Florida’s voter purge remains a bad idea


Here we go again.

As we gear up for another election, Florida Secretary of State Ken Detzner has announced another attempt at purging the state’s voter rolls of non-U.S. citizens. Hearken back to last year’s voter-purge debacle, when the state’s list of targeted noncitizens began at 182,000, shrank to 2,600 and was further reduced to 198. The county supervisors of election stopped the effort shortly before voting started for the presidential election.

A mere 85 of Florida’s 12 million registered voters were removed from the rolls — hardly a matter requiring drastic action or worth risking disenfranchisement. Furthermore, it is unclear whether any of those individuals had actually voted.

The 2012 voter purge was marred by faulty lists, heavy-handedness from Tallahassee, a disregard for county election supervisors and a plethora of lawsuits and costly legal actions. Many supervisors were embarrassed to be part of the state’s sloppy and ill-timed efforts.

We can all agree that the voter rolls should accurately reflect only eligible voters and be free of duplicate registrations, deceased individuals, noncitizens, nonresidents and the imprisoned.

As part of their daily activities, the locally elected supervisors of election routinely update their registration information — adding new voters, changing names, addresses and party affiliation and removing individuals from the voting rolls.

Contrary to some political rhetoric, these county voter rolls are far from stagnant. According to voter-registration statistics provided by the Florida Department of State’s Division of Elections, Florida has removed 6,585,085 voters since the Florida Voter Registration Act went into effect in 1995. This represents an average of 366,000 voters annually.

Under Florida law, a registered voter may only be removed from the rolls if the voter requests in writing to be removed, if a supervisor of election receives notice from another state election official that the voter has registered out of state, if the voter is ineligible, or if the voter fails to respond to an address confirmation and there is no voting or voter registration activity for two subsequent general election cycles.

So despite the fact that the supervisors of election continually update their lists and there is no evidence of a problem with noncitizen registration, Gov. Rick Scott and his appointed secretary are launching a second attempt.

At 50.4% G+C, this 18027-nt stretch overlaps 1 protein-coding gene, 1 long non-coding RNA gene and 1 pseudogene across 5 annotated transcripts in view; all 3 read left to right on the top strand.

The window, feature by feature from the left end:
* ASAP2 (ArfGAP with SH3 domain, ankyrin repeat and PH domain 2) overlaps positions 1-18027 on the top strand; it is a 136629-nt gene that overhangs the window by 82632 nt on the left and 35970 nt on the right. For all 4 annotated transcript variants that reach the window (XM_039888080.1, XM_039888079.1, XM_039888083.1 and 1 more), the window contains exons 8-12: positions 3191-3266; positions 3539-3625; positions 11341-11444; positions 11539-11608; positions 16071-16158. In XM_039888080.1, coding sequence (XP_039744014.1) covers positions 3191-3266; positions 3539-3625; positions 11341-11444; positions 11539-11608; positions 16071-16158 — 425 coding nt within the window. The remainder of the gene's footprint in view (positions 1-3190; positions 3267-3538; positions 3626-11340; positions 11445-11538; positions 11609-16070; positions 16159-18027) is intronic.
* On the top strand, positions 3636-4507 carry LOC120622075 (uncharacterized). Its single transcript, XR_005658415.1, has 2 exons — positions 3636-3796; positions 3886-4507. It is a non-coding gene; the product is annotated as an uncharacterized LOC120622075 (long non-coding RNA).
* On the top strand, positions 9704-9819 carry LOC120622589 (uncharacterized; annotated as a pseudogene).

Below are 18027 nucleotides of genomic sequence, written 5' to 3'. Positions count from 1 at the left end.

Why is this voter purge a priority for this administration and others throughout the country as another election approaches? A cynic might think it’s because promising to strip noncitizens from the voter rolls polls well with the tea party base. And indeed it does.

But it’s a call to action in search of a problem.

It also usurps the authority, the responsibility and the accountability of the supervisors of election. The U.S. Supreme Court struck down a major part of the Voting Rights Act in June, paving the way for a renewed effort by the Scott administration.

Still stinging from the negative fallout from last year, Detzner insists this effort will be different. The list of potential noncitizens will be crosschecked against information from a federal database known as the Systematic Alien Verification for Entitlements program (SAVE). Detzner promises to confer with the election supervisors during the process, including holding a series of hearings around the state prior to the start of the purge. The timing is slightly better than last year’s aborted purge, with more than a year before the next statewide election in a nonpresidential election year.

Nonetheless, there is still pushback from several of the supervisors and voting rights groups who worry eligible voters might be improperly removed. Some contend that SAVE is an inappropriate tool for this purpose.

With a spotty record of voter purges, questionable election law changes, and the use of the voter purge in party fundraising efforts, the trust quotient is predictably low.

This begs a few questions of Secretary Detzner:

• Are you dissatisfied with the list maintenance of the state’s 67 local supervisors of election?

•  What evidence do you have that a problem of noncitizen registration exists?

•  Is there any proof that noncitizens have voted?

•  Isn’t it more likely that snowbirds might be registered in more than one state or that Floridians are registered in more than one county if they own multiple homes? Why no focus here?

•  How will the list be formed?

If they are sincere in their desire to accurately identify noncitizens for voter registration removal, then the state should step away from the press releases and leave it up to the election supervisors to continue their current efforts while granting them access to SAVE.

That gesture would go a long way in preventing the appearance of political gamesmanship while achieving their stated goal.

Paula Dockery is a syndicated columnist who served in the Florida Legislature for 16 years as a Republican from Lakeland.

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